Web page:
December IC sales beat expectations, but January shipments in trouble

January 26, 2007 – A final tally of semiconductor equipment and IC demand by VLSI Research shows that both November and December turned out pretty good, even above some expectations. But it’s also apparent that the industry is still adding more capacity while slowing down production, and the next month should show a more-severe-than-usual cutback in IC unit shipments.

December orders, utilization slip

December equipment orders rose slipped 7.0% vs. November to $5.20 billion, but levels were up 3.1% from a year ago. Sales of $5.58 billion were 5.1% better than the prior month, and nearly 25% higher than Dec. 2005. The equipment book-to-bill ratio (B:B) slipped back under parity at 0.93 — its first sub-1.0 mark since June 2005 — compared with 1.05 in November and 1.13 in December 2005, meaning that $93 worth of orders were received for every $100 of product billed for the month.

Utilization rates slipped below the 90% mark but were slightly better than expected: 89.3% for frontend (vs. almost 93% in November), and 91.3%-92.7% for test and assembly, respectively, down from 94.3%. ROW consumption surged to 8% of global, its highest mark of the year; all other regions were down slightly.

For ICs, December orders slipped 5.1% to $18.65 billion, but that represented 7.5% growth from a year ago. IC output kept chugging during the holiday season — sales totaled 10.1% growth to $21.12 billion (about 3% higher than projected), while unit volumes were up ~8.5%, vs. 4.7% during last year’s final holiday month. Chip production slipped 2.9% during December to 495.3 millions of sq. inches (MSI), but was up 7.5% from December 2005. Meanwhile, capacity crept up 0.8% during the month (to 554.3 MSI) and was up nearly 10% from a year ago.

It’s worth noting that December’s growth compared would have been even better, except now VLSI says November chip sales were about $1.0 billion higher than previously thought (a 6% upward revision). The IC B:B was also below parity at 0.98 (its first sub-1.0 mark in two years), vs. 1.02 in both the previous and year-ago months.

4Q tool sales bounce

For the fourth quarter, equipment orders sunk 7% from 3Q to $17.02 billion, but were up 11.8% from 4Q05. Sales rose 1.7% during 4Q to 1.7% (but were up an eye-popping 33% from 4Q05). A 1.6% sequential increase in chip production lagged a 2.5% overall increase in capacity. The numbers show capacity still being added faster than production; production has slowed from ~4% growth in 2Q06 to mid-1% for the past two quarters, while capacity additions have kept in the mid-2% range for the past three quarters.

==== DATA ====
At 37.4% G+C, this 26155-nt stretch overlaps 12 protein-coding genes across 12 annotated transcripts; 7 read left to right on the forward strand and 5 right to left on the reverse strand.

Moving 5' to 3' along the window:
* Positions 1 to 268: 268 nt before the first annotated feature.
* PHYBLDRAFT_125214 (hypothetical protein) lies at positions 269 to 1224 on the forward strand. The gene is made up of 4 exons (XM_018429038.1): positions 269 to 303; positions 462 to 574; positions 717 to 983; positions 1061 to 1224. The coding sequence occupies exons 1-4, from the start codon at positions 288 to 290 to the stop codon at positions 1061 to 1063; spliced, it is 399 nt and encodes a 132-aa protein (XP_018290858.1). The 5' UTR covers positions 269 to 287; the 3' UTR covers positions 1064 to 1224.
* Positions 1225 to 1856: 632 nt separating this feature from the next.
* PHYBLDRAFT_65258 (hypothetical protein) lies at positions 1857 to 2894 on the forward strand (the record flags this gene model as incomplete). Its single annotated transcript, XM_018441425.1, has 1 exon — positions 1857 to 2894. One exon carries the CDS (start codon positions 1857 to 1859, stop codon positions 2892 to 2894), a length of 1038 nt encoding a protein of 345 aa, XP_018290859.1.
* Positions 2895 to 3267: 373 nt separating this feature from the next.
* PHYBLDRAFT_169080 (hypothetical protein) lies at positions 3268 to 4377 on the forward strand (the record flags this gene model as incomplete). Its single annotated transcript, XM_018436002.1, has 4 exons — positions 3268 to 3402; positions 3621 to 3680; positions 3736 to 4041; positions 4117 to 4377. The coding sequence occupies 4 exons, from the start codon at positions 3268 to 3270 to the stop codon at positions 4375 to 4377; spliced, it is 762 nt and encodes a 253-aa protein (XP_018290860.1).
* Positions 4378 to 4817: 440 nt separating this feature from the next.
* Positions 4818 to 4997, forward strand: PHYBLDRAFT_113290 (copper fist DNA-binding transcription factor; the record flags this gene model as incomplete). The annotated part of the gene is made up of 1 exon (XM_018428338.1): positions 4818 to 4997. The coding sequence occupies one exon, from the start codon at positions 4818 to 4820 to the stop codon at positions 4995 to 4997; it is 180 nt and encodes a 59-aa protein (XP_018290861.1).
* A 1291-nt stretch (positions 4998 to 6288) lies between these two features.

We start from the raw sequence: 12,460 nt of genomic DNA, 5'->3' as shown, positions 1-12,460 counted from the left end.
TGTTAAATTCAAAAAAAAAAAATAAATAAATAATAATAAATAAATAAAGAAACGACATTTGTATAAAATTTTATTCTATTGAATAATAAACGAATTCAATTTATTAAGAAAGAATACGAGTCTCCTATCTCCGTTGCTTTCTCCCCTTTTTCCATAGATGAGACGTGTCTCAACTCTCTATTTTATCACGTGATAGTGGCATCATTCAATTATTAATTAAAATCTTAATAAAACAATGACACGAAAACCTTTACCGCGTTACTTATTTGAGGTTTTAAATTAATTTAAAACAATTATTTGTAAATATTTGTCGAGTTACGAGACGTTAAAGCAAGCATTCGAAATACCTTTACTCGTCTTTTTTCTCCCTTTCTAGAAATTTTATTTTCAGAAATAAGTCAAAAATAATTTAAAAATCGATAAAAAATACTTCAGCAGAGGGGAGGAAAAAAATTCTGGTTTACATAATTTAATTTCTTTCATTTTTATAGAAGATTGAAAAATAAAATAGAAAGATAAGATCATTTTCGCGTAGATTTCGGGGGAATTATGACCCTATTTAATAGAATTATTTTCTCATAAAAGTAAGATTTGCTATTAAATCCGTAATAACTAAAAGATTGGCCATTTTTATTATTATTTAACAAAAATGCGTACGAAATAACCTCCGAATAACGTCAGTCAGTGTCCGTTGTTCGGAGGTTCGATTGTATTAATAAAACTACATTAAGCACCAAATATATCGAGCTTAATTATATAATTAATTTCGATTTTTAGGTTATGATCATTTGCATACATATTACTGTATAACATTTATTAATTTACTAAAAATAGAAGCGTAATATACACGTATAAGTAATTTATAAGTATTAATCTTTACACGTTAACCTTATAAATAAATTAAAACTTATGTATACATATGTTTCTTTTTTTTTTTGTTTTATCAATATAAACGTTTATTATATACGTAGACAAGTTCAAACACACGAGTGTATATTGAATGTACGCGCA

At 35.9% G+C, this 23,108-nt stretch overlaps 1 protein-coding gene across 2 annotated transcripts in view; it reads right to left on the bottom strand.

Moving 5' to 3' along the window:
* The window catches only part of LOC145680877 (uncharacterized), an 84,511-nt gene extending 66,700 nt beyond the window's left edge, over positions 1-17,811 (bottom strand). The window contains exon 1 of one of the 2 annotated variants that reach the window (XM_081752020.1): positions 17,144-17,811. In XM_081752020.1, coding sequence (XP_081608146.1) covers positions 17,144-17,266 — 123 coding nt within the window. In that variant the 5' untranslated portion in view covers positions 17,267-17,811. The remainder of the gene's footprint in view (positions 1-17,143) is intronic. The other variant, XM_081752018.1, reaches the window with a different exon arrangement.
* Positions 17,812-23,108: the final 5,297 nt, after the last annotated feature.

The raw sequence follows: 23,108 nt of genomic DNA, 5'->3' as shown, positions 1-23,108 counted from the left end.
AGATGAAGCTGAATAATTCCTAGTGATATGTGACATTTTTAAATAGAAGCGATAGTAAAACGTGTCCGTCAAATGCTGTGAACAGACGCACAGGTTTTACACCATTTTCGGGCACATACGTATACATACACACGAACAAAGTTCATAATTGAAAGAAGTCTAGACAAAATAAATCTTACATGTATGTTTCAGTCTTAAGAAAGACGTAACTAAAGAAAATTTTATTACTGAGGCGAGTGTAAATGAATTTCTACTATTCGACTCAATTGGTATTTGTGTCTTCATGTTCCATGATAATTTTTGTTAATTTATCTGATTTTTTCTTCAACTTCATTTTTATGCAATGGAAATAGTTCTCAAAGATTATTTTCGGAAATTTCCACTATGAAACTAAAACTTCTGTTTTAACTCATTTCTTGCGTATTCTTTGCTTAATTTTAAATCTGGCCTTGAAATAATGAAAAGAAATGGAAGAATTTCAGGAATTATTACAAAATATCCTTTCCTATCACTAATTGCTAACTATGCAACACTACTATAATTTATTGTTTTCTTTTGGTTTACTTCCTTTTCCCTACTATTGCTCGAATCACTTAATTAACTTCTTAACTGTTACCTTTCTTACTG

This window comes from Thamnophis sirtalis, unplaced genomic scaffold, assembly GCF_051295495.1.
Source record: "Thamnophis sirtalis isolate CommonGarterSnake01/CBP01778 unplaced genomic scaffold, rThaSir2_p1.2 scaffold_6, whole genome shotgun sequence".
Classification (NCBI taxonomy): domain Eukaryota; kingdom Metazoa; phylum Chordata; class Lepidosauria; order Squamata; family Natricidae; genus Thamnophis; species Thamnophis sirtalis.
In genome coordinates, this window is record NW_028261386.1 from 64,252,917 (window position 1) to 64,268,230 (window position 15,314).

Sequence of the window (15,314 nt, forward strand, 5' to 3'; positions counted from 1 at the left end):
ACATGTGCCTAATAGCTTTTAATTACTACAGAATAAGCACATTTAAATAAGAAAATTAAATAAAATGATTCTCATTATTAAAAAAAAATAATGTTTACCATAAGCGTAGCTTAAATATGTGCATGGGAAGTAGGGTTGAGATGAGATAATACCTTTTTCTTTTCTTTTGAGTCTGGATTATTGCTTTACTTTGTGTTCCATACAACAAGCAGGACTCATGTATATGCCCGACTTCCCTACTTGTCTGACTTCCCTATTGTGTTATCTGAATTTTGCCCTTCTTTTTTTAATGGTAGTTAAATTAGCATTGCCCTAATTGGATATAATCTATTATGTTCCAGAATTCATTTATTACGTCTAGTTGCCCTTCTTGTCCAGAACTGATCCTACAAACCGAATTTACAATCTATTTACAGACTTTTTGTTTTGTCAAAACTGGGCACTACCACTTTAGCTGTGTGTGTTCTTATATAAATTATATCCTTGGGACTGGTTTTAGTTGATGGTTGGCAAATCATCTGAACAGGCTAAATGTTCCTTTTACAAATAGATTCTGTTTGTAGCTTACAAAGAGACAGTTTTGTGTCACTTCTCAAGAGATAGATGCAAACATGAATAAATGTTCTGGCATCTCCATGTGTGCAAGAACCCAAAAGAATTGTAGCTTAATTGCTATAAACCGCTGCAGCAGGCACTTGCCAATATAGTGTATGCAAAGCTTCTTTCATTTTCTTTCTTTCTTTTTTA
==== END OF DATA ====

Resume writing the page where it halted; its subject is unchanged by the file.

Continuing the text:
IC orders in 4Q06 rose 4.4% sequentially to $59.2 billion, while sales rose 6.1% to $57.3 billion. Year-on-year, chip orders rose 5.2% vs. a 12.6% increase in sales. Unit shipments were flat from 3Q06, but were up 11.5% from 4Q05 to 35.8 billion.

2006: Equipment orders surge; US consumption up, Korea down

Equipment orders for FY06 totaled $71.94 billion, a 35.6% surge from 2005, while sales rose 19.1% to $61.36 billion, for a B:B of 1.17 (vs. 1.03 for 2005). Chip production rose 9.8% during the year, vs. 6.1% in capacity growth. Utilization rates for the full year came out to 92.5% for frontend work and 90-94% for assembly and test, vs. 2005 overall utilization levels of >90% for frontend, 92% for test, and just 83% for assembly.

For the full year 2006, IC sales grew 9.6% to $211.22 billion, and unit shipments rose 8.8% to 138.29 billion units.

Global consumption saw two significant trends — the US gained ~4 percentage points to 23%, while Korea lost about the same to 19.9%. Small decreases in consumption were seen in Japan, Taiwan, and Europe, with good gains in China (4.8% to 6.3%) and ROW (2.1% to 4.8%).

Looking ahead: Seasonal IC downward trend, but unit shipments plunge

VLSI expects a typical post-holiday decline in equipment sales (-8.9% to $5.08 billion), but orders are seen still coming in with 3.7% growth to $5.40 billion, for a B:B of 1.06. IC orders are also seen rising 1.7% to $18.97, but sales will drop 22.3% to $16.41 billion, and units are expected to plunge 15.4% to 10.74 billion — the biggest M-M decline in three-and-a-half years. Chip production will also be cut back 2.1% to 485.1 MSI, while capacity will inch up 0.7% to 558.1%. Utilization rates are expected to continue to slide below the 90% mark for all areas — frontend (86.9%), test (88.7%), and assembly (87.6%).


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